Migration and Infectious Diseases
The healthcare screening and treatment processes for migrants entering the EU need to be better evaluated and coordinated across Member States to prevent the potential spread of infectious diseases such as TB and HIV the European Academies' Science Advisory Council (EASAC) has urged in a statement.
Most migrants to the EU are healthy but in population terms may bear adisproportionate burden of infectious disease. Communicable diseases will varyin the extent to which a migrant might be infected before entry to the EU (forexample, HIV/AIDS) or afterwards, within the Member State and linked tovulnerable socio-economic status (for example, tuberculosis (TB)). Comprehensivedata on infectious disease burdens of migrants are currently lacking.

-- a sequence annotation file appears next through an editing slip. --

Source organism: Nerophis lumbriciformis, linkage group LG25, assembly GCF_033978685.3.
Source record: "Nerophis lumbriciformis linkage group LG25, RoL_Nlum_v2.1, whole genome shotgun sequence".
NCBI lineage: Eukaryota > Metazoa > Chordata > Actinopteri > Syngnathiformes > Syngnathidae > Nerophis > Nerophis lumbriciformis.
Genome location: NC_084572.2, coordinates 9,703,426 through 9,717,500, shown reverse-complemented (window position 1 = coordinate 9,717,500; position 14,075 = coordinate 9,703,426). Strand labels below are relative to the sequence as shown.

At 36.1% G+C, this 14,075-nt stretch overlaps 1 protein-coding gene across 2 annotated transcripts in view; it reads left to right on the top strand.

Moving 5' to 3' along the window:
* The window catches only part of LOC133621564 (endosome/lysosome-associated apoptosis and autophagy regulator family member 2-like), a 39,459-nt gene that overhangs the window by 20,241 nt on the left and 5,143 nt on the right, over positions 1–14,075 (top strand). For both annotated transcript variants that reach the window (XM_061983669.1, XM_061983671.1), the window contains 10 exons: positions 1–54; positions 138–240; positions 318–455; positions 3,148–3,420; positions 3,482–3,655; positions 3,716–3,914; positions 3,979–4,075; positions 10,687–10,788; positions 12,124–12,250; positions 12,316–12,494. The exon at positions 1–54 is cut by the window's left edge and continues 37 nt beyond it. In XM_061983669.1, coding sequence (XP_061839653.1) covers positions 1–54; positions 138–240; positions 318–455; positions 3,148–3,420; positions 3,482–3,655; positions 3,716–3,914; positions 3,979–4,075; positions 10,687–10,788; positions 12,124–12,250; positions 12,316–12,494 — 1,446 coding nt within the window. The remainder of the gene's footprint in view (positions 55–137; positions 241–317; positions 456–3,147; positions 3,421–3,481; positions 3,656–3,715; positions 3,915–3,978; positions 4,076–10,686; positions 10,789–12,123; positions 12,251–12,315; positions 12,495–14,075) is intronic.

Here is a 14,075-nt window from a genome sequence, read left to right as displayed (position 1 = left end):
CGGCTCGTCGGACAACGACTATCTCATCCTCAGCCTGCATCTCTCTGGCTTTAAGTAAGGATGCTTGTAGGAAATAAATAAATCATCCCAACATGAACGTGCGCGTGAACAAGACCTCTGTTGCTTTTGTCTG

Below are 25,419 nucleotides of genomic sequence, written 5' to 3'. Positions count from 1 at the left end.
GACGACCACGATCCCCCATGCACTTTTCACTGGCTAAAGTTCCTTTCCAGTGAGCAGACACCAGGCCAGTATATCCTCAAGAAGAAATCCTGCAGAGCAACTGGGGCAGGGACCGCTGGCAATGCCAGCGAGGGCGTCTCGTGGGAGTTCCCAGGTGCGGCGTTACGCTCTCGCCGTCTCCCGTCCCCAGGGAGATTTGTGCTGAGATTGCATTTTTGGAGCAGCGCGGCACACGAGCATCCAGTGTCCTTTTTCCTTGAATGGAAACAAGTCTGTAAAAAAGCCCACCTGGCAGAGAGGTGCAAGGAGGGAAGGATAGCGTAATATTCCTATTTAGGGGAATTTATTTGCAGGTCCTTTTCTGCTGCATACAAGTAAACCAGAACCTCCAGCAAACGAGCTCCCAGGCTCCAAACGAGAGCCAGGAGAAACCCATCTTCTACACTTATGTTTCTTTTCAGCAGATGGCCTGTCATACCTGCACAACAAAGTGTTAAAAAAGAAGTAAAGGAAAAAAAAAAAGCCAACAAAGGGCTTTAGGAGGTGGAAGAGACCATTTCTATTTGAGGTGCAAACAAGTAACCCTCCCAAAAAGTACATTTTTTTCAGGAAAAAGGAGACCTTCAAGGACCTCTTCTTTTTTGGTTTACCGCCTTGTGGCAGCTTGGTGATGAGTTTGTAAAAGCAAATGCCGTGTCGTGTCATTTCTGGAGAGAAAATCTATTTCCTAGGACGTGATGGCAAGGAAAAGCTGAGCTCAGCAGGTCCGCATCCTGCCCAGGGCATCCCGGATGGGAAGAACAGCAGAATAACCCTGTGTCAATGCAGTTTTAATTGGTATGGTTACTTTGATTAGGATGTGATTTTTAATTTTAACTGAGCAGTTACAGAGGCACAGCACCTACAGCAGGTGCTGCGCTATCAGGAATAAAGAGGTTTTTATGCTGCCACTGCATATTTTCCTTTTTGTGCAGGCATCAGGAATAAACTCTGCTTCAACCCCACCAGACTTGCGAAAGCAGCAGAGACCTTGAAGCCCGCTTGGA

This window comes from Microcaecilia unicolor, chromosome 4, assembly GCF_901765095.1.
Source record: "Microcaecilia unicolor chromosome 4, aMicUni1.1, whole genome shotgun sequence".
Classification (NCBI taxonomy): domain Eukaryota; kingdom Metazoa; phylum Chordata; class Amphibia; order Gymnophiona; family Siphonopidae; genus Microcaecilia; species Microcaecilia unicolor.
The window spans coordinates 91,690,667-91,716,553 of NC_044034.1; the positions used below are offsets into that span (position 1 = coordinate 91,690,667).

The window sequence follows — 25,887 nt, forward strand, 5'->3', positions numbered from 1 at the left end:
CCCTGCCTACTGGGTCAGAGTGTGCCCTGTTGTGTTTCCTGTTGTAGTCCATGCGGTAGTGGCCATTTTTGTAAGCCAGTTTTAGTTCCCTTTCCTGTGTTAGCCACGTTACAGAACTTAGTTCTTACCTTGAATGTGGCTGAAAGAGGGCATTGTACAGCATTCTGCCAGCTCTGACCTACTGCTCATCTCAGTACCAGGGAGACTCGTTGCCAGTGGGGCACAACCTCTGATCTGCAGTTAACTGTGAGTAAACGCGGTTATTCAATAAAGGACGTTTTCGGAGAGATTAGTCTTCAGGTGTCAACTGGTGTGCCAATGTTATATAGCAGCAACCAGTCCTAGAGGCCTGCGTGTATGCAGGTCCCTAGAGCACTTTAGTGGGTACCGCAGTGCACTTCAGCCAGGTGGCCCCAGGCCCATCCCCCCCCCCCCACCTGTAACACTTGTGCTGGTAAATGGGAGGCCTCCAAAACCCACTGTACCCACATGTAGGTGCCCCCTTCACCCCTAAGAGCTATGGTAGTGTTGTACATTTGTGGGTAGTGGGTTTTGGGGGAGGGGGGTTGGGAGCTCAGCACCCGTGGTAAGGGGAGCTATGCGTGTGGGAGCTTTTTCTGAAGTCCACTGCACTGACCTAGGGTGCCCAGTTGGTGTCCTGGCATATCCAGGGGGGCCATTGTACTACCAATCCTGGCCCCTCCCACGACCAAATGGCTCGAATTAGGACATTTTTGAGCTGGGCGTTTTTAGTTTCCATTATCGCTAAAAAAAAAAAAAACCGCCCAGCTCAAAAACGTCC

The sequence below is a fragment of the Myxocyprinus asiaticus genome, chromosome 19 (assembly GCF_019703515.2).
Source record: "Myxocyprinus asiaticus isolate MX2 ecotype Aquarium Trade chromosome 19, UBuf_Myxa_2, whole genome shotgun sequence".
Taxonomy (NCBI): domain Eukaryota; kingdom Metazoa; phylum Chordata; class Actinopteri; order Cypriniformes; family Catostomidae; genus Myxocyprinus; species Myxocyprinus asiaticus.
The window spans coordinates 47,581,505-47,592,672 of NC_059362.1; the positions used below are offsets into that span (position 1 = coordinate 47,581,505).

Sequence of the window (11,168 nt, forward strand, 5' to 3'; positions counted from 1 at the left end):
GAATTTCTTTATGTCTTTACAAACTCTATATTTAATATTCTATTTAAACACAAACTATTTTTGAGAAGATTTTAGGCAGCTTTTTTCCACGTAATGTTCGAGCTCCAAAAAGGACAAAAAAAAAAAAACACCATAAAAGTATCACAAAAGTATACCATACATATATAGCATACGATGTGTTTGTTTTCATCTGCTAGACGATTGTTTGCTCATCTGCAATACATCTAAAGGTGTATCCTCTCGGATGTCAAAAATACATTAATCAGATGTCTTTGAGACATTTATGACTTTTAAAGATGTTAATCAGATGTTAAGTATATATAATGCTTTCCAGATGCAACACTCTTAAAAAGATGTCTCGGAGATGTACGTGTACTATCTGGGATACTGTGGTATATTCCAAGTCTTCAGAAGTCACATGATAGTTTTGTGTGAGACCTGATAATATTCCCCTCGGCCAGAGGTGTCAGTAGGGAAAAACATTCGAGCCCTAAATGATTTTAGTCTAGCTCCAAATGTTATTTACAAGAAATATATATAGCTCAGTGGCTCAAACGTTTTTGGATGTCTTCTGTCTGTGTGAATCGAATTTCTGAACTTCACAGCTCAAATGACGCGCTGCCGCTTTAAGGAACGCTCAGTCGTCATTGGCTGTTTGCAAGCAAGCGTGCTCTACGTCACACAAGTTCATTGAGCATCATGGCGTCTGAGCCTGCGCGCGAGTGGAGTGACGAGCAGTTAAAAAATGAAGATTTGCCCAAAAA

The public health implications of migration have received comparatively littleattention in EU policy development, but it is important not to generalise aboutmigrants or infectious disease. The approach to screening and management islikely to differ for those diseases that spread relatively slowly (TB, HIV) from thosethat may pose an acute threat (for example, severe acute respiratory syndrome (SARS)). Detection of disease on screening must not be used as a reason to denyentry to the EU, for that would deter migrants coming to screening and theidentification of high-risk patients. Migrants need to be offered the same accessto healthcare services as the rest of the population. It is also important forMember States to do more in tackling infectious disease in developing countriesin order to reduce the global burden of disease.back to overview